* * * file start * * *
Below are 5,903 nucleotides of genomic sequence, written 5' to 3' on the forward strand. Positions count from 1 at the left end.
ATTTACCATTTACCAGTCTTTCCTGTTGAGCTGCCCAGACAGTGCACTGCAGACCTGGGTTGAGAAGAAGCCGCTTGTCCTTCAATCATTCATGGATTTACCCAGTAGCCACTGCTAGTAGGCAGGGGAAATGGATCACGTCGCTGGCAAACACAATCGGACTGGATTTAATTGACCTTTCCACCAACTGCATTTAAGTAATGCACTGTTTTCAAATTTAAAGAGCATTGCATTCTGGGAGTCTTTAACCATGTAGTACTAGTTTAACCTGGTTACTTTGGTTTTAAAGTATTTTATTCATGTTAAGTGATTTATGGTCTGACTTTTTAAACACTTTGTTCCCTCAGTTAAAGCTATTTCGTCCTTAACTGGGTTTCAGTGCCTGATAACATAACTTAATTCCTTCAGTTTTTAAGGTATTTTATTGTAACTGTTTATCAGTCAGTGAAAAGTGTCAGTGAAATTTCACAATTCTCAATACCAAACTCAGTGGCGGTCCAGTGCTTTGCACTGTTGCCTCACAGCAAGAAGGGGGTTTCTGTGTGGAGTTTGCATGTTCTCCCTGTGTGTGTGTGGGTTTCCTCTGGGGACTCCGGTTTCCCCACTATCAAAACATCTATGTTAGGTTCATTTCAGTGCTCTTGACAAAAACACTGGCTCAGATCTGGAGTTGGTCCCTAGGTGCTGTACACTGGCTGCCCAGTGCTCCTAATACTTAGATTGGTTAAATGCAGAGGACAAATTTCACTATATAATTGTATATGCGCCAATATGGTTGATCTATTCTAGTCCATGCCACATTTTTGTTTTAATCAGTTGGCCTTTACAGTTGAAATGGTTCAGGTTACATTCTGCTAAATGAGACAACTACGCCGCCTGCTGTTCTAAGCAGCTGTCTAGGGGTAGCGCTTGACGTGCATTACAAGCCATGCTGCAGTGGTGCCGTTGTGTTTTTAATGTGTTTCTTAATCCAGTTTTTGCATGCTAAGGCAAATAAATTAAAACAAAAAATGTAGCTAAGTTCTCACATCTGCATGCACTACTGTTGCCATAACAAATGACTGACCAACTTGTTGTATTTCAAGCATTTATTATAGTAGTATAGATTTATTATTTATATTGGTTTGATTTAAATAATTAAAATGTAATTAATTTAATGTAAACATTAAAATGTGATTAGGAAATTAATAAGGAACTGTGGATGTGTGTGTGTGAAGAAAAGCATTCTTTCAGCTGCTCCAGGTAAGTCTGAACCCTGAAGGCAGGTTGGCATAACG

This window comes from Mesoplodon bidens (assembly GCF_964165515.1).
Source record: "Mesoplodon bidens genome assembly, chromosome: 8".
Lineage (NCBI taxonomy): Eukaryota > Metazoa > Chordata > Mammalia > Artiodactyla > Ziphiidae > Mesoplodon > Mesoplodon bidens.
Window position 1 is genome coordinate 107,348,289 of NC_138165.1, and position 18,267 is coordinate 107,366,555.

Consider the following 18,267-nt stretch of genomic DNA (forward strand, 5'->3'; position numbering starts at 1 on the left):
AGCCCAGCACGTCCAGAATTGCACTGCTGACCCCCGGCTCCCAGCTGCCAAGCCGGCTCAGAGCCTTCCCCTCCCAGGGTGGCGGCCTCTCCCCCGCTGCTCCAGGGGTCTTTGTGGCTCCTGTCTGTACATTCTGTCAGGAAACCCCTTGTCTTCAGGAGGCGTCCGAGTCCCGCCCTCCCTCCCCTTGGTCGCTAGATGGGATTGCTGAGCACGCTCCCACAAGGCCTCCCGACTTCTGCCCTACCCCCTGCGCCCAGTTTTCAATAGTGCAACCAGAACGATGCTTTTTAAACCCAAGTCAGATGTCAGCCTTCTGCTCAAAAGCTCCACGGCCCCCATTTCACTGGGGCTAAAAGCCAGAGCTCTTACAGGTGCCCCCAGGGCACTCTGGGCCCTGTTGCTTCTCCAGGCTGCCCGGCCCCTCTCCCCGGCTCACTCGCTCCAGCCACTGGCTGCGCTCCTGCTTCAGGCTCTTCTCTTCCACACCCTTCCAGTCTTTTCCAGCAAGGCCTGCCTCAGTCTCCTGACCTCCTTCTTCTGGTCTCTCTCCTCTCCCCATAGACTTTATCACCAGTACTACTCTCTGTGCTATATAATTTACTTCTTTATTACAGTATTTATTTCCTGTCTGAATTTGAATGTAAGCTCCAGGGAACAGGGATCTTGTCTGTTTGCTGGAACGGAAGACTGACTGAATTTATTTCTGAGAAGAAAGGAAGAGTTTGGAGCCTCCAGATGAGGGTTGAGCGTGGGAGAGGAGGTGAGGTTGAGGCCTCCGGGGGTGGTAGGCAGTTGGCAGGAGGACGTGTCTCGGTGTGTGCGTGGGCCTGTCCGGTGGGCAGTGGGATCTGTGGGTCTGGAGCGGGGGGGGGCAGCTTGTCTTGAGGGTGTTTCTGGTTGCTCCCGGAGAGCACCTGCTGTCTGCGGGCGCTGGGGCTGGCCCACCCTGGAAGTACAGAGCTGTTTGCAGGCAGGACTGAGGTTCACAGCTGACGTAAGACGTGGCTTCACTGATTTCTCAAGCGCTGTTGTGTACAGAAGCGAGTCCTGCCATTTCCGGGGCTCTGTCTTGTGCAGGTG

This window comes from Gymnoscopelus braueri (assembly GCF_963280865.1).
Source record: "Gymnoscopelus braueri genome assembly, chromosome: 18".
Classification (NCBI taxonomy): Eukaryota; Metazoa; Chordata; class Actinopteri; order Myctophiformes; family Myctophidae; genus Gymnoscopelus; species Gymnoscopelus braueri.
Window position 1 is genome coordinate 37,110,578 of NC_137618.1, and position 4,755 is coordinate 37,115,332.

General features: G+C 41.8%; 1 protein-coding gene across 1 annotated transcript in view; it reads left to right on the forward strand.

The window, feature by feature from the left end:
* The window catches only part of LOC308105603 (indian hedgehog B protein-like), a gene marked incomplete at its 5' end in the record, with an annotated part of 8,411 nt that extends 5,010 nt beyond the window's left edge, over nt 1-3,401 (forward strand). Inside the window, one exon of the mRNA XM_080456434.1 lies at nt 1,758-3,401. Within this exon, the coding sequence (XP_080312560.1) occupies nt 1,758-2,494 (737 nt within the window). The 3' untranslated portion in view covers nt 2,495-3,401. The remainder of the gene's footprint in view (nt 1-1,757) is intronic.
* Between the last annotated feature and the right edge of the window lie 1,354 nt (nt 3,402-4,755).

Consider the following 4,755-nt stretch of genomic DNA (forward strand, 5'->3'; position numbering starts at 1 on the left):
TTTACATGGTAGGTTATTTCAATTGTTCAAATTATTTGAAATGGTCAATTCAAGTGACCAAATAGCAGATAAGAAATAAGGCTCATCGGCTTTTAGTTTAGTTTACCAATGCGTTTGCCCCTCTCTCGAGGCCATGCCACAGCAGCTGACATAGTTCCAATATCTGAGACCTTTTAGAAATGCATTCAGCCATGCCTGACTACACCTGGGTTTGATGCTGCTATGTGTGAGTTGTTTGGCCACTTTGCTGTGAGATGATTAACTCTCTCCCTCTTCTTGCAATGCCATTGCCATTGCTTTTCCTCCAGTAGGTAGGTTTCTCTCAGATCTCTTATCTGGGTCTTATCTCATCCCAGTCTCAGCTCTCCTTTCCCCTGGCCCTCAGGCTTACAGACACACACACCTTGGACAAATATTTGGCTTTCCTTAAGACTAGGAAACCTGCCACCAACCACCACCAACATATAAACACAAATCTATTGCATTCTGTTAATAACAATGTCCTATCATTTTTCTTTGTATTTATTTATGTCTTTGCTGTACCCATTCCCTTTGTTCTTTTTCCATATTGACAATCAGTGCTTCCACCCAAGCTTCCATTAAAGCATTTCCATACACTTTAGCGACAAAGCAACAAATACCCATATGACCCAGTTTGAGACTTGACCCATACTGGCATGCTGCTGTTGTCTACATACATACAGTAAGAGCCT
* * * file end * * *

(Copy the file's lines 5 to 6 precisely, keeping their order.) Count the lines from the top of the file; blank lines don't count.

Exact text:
Lineage (NCBI taxonomy): Eukaryota > Metazoa > Chordata > Mammalia > Artiodactyla > Ziphiidae > Mesoplodon > Mesoplodon bidens.
Window position 1 is genome coordinate 107,348,289 of NC_138165.1, and position 18,267 is coordinate 107,366,555.